A dysfunctional market hurts consumers and producers
THE price comparisons published by Eurostat this week confirm, once again, a dysfunctional food market, particularly in Ireland, writes Ciaran Dolan, general secretary of the Irish Creamery Milk Suppliers Association (ICMSA).
Data on food prices, even within a member state, are a complex recipe. This makes comparisons across member states difficult.
However, Eurostat has produced a very readable and methodologically robust set of figures on food price levels across the EU for 2009.
While the important message from the data with regard to the European food market is the wide divergence in prices, what emerges in the case of Ireland is truly astonishing (see Table 1).
I have confined the comparison to seven countries which have recorded some of the highest food prices.
Of these, Ireland has the highest retail price for milk and other dairy products.
The full report from Eurostat says Cyprus is the most expensive in the EU for milk and dairy products but the data shows Ireland at the same level.
This is a truly remarkable figure. Given that more than 80pc of Irish milk output is exported, the question must be asked, who is actually gaining?
While I have no figures to show precisely who is taking unwarranted mark-ups, I can categorically show that it is not Irish dairy farmers.
Table 2 also shows the prices paid to farmers in the same seven EU countries for 2009.
Can the government agencies explain to farmers and consumers how it is that we have the lowest milk price paid to farmers, yet the highest retail price in the EU among the member states covered?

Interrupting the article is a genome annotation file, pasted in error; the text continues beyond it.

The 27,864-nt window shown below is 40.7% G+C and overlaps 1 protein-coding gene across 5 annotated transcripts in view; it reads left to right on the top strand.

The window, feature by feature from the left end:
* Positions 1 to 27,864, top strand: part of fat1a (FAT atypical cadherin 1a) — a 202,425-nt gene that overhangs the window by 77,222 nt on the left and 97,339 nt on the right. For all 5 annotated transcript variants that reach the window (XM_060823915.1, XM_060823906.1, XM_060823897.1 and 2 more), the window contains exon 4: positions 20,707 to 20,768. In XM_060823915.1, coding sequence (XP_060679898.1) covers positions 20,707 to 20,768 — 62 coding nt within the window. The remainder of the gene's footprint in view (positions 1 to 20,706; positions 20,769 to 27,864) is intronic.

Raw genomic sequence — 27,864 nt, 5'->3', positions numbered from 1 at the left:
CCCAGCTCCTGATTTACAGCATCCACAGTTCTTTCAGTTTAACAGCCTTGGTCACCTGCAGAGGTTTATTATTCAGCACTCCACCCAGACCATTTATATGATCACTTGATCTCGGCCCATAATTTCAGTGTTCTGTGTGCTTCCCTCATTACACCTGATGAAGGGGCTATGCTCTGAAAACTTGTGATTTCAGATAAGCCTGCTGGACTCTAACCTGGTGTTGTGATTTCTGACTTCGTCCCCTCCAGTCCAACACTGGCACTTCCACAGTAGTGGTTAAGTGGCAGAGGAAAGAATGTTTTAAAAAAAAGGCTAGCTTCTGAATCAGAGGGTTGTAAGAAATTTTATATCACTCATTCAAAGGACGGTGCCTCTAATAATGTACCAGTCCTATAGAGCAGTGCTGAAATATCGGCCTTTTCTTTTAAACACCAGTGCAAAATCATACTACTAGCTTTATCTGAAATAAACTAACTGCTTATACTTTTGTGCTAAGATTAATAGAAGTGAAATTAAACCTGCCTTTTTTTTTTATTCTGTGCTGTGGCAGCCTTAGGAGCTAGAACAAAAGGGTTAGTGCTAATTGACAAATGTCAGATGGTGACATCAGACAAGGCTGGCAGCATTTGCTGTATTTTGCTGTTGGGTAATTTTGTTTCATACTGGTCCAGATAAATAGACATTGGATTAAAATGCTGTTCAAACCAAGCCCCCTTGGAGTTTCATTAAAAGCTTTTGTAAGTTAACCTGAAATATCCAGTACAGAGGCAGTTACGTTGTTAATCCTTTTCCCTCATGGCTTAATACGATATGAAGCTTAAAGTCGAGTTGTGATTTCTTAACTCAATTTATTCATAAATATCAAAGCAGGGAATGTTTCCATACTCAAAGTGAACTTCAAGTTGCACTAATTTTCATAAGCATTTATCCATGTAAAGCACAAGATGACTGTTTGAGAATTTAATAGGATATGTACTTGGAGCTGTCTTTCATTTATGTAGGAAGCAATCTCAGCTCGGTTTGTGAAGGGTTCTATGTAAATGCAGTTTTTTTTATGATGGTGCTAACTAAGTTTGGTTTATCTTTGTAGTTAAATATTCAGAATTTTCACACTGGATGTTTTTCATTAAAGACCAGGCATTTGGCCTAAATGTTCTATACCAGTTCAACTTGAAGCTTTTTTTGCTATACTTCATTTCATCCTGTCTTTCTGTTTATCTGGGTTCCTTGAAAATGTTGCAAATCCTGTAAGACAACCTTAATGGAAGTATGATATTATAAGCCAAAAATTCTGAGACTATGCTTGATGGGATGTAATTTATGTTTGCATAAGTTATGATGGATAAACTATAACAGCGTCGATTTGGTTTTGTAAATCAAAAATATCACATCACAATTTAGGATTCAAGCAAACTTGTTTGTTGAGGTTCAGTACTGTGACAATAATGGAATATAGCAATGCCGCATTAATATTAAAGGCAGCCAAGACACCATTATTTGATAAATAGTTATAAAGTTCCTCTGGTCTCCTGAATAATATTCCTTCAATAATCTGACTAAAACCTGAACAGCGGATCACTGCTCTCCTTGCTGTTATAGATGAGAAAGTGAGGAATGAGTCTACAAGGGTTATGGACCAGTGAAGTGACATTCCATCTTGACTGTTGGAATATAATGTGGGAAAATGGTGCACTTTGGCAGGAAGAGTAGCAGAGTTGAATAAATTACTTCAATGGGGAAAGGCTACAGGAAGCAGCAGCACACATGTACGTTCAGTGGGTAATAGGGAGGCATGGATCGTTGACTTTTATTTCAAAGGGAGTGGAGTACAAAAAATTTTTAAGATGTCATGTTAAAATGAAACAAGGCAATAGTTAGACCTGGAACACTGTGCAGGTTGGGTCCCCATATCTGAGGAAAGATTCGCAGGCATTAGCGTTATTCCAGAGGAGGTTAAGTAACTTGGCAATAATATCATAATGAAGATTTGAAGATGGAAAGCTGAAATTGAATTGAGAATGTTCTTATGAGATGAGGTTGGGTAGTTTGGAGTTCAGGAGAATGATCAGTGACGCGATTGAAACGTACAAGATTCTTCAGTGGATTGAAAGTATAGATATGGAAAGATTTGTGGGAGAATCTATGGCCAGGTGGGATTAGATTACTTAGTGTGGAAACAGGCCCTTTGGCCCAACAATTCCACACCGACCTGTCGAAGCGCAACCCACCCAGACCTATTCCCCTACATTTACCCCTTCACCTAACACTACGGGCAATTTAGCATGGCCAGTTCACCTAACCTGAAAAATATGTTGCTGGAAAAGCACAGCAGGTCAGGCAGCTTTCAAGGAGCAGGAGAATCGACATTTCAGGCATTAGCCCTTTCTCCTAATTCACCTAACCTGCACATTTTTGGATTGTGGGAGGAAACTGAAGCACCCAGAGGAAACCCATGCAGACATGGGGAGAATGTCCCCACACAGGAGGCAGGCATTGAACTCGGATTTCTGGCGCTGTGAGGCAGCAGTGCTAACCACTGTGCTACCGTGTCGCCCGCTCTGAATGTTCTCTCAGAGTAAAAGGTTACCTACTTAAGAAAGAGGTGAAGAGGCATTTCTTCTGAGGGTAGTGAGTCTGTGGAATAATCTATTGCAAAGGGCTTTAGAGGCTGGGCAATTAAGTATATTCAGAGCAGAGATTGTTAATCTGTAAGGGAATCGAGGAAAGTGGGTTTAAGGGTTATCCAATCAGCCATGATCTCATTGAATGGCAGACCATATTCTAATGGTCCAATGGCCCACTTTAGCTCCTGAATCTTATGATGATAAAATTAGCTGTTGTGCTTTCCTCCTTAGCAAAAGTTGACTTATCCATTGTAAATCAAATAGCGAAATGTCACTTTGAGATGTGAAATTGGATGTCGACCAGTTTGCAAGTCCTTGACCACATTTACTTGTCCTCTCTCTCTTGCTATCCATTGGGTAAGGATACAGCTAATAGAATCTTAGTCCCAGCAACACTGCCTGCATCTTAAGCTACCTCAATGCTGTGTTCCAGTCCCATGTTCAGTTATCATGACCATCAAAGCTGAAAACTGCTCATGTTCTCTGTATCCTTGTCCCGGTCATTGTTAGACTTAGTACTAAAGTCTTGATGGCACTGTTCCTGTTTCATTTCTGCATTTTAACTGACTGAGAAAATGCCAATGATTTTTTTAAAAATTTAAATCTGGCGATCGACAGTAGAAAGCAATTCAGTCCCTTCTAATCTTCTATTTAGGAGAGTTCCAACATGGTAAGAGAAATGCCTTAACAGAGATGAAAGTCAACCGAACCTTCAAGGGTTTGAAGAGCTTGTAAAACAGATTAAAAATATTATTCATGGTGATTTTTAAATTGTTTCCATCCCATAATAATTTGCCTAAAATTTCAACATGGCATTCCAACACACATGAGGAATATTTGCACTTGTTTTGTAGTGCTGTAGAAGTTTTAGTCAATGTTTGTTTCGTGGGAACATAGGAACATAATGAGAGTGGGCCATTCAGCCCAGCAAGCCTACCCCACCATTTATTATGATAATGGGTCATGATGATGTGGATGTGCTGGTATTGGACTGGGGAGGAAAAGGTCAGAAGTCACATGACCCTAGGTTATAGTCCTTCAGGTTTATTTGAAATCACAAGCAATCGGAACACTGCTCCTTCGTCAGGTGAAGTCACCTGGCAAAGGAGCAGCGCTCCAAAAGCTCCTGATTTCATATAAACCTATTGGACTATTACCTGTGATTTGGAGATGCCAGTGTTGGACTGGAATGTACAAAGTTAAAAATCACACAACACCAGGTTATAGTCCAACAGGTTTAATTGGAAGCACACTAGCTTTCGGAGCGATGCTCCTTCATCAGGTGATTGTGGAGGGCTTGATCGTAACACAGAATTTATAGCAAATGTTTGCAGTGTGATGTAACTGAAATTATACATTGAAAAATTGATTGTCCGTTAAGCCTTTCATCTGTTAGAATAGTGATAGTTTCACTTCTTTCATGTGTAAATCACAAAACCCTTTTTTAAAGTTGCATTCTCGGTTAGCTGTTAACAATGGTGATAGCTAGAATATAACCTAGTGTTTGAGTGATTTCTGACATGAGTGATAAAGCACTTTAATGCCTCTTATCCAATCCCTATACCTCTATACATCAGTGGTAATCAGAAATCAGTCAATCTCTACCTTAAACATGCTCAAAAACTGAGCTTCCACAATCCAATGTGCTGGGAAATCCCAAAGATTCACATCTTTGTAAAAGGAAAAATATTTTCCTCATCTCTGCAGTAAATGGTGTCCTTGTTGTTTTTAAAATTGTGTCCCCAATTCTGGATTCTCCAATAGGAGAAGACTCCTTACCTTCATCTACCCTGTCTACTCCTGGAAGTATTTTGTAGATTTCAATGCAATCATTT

These facts clearly demonstrate that a dysfunctional market has been allowed to develop to the detriment of farmers and consumers and to the obvious advantage of retailers and others in the food sector.
At EU level, there is a growing realisation that the large retailers are actually dominating and determining the market and preventing the operation of the normal market and EU policy on food and agriculture.
The EU has emphasised the vital importance of a properly functioning agriculture and food sector. In the Irish case, this is vital both in terms of competitiveness and the need to bring down costs generally in Ireland.
Pending action at European level -- and in parallel with such action if it comes about -- the Government must take action on the food retailing sector.
There is sufficient primary legislation in the competition arena to bring in the necessary measures to prevent, with the full force of law, the ongoing and substantial abuse of dominant positions by multiple retailers.
There is no more arguing about the extent and nature of this abuse.
The focus is now squarely on what the Government will do -- and when it will do it -- in order to protect the interests of consumers and farmers alike.